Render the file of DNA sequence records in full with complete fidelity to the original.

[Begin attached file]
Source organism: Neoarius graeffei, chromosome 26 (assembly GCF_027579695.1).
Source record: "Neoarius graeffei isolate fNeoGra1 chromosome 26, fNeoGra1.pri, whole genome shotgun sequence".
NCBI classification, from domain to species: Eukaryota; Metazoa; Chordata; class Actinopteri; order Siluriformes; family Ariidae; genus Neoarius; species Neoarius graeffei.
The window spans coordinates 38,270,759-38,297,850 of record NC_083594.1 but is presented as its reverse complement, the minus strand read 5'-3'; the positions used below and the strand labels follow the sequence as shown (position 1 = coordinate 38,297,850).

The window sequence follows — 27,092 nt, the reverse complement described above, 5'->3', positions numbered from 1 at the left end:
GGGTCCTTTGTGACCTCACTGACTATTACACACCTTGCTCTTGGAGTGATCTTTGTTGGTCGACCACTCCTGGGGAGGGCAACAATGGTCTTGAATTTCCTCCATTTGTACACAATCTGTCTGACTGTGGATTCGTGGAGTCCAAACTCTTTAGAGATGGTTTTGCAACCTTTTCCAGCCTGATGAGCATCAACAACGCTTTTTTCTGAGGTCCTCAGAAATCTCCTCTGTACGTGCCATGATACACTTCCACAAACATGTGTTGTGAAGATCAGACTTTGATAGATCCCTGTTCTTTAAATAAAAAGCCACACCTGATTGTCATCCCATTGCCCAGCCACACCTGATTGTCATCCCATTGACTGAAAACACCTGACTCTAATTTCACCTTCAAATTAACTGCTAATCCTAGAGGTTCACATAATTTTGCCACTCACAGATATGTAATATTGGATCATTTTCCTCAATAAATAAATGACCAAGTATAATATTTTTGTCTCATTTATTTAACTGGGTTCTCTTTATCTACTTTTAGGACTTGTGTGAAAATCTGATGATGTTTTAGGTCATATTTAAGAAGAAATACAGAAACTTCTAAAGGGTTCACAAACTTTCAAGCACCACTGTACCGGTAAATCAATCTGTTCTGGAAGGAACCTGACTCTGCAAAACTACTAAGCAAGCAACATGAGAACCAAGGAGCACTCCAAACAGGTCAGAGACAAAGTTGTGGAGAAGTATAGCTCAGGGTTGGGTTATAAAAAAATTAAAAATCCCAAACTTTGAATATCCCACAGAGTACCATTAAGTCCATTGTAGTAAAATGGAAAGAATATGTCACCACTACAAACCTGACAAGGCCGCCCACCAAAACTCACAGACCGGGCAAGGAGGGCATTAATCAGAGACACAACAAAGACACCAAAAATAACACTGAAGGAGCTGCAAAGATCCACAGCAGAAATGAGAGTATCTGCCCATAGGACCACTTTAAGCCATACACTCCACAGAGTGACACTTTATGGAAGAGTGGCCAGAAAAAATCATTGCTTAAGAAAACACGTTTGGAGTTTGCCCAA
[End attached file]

Source organism: Neoarius graeffei, chromosome 26 (assembly GCF_027579695.1).
Source record: "Neoarius graeffei isolate fNeoGra1 chromosome 26, fNeoGra1.pri, whole genome shotgun sequence".
NCBI classification, from domain to species: Eukaryota; Metazoa; Chordata; class Actinopteri; order Siluriformes; family Ariidae; genus Neoarius; species Neoarius graeffei.
The window spans coordinates 38,270,759-38,297,850 of record NC_083594.1 but is presented as its reverse complement, the minus strand read 5'-3'; the positions used below and the strand labels follow the sequence as shown (position 1 = coordinate 38,297,850).

The window sequence follows — 27,092 nt, the reverse complement described above, 5'->3', positions numbered from 1 at the left end:
GGGTCCTTTGTGACCTCACTGACTATTACACACCTTGCTCTTGGAGTGATCTTTGTTGGTCGACCACTCCTGGGGAGGGCAACAATGGTCTTGAATTTCCTCCATTTGTACACAATCTGTCTGACTGTGGATTCGTGGAGTCCAAACTCTTTAGAGATGGTTTTGCAACCTTTTCCAGCCTGATGAGCATCAACAACGCTTTTTTCTGAGGTCCTCAGAAATCTCCTCTGTACGTGCCATGATACACTTCCACAAACATGTGTTGTGAAGATCAGACTTTGATAGATCCCTGTTCTTTAAATAAAAAGCCACACCTGATTGTCATCCCATTGCCCAGCCACACCTGATTGTCATCCCATTGACTGAAAACACCTGACTCTAATTTCACCTTCAAATTAACTGCTAATCCTAGAGGTTCACATAATTTTGCCACTCACAGATATGTAATATTGGATCATTTTCCTCAATAAATAAATGACCAAGTATAATATTTTTGTCTCATTTATTTAACTGGGTTCTCTTTATCTACTTTTAGGACTTGTGTGAAAATCTGATGATGTTTTAGGTCATATTTAAGAAGAAATACAGAAACTTCTAAAGGGTTCACAAACTTTCAAGCACCACTGTACCGGTAAATCAATCTGTTCTGGAAGGAACCTGACTCTGCAAAACTACTAAGCAAGCAACATGAGAACCAAGGAGCACTCCAAACAGGTCAGAGACAAAGTTGTGGAGAAGTATAGCTCAGGGTTGGGTTATAAAAAAATTAAAAATCCCAAACTTTGAATATCCCACAGAGTACCATTAAGTCCATTGTAGTAAAATGGAAAGAATATGTCACCACTACAAACCTGACAAGGCCGCCCACCAAAACTCACAGACCGGGCAAGGAGGGCATTAATCAGAGACACAACAAAGACACCAAAAATAACACTGAAGGAGCTGCAAAGATCCACAGCAGAAATGAGAGTATCTGCCCATAGGACCACTTTAAGCCATACACTCCACAGAGTGACACTTTATGGAAGAGTGGCCAGAAAAAATCATTGCTTAAGAAAACACGTTTGGAGTTTGCCCAA